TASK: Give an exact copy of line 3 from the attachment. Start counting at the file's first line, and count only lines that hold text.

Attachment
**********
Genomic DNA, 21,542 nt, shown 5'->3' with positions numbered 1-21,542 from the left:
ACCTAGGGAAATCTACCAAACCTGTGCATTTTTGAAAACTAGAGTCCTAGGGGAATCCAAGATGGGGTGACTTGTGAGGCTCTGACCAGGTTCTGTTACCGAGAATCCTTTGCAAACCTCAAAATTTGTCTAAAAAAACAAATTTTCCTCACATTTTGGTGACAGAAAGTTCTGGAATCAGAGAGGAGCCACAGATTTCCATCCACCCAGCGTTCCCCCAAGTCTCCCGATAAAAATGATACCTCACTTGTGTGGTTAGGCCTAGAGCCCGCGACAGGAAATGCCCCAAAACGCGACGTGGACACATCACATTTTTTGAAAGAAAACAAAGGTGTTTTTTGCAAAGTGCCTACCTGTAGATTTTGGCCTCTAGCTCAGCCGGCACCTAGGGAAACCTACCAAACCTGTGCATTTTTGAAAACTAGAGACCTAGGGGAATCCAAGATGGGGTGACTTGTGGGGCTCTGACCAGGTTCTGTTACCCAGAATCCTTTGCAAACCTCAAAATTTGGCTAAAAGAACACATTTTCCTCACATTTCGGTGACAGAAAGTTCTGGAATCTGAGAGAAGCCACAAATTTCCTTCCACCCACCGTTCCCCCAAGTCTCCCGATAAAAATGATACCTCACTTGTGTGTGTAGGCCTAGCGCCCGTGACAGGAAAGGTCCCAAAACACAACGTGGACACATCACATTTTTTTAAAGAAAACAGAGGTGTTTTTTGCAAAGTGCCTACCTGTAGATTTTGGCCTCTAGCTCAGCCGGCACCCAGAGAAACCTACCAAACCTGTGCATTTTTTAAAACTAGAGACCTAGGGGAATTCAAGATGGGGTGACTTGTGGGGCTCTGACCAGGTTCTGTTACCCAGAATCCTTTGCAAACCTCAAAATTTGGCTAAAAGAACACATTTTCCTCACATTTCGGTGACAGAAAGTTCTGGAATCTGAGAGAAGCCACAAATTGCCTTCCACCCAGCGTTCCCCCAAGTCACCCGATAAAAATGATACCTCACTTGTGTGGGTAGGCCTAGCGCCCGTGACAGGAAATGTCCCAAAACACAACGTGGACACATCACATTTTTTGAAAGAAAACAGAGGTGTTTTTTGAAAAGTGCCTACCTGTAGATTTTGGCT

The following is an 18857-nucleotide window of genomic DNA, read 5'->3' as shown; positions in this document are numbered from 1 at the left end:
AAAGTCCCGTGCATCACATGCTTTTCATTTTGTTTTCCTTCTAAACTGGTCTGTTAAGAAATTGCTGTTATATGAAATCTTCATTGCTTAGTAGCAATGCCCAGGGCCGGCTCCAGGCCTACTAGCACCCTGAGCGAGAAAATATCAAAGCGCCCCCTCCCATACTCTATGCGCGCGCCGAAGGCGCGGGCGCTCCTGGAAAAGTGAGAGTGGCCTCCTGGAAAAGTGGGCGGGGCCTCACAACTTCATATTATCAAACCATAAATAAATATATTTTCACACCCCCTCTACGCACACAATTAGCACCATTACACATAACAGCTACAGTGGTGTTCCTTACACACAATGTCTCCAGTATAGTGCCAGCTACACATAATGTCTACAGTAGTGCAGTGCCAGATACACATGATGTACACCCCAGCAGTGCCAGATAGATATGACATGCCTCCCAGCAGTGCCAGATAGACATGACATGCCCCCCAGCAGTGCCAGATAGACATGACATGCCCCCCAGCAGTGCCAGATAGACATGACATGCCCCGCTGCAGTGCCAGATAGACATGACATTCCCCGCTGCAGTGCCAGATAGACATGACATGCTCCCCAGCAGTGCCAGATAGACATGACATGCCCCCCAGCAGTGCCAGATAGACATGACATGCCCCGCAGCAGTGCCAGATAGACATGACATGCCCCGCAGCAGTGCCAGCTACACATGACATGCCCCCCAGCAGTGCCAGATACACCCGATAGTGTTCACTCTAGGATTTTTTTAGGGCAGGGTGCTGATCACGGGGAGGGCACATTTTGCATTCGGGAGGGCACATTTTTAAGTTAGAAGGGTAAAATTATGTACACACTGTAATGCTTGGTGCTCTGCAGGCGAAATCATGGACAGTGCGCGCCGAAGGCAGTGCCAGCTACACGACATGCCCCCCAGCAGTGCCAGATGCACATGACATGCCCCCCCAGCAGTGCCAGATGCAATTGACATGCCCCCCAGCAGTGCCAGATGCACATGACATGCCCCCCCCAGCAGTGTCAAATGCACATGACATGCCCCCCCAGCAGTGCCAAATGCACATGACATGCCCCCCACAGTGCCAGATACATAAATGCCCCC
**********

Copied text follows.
The following is an 18857-nucleotide window of genomic DNA, read 5'->3' as shown; positions in this document are numbered from 1 at the left end: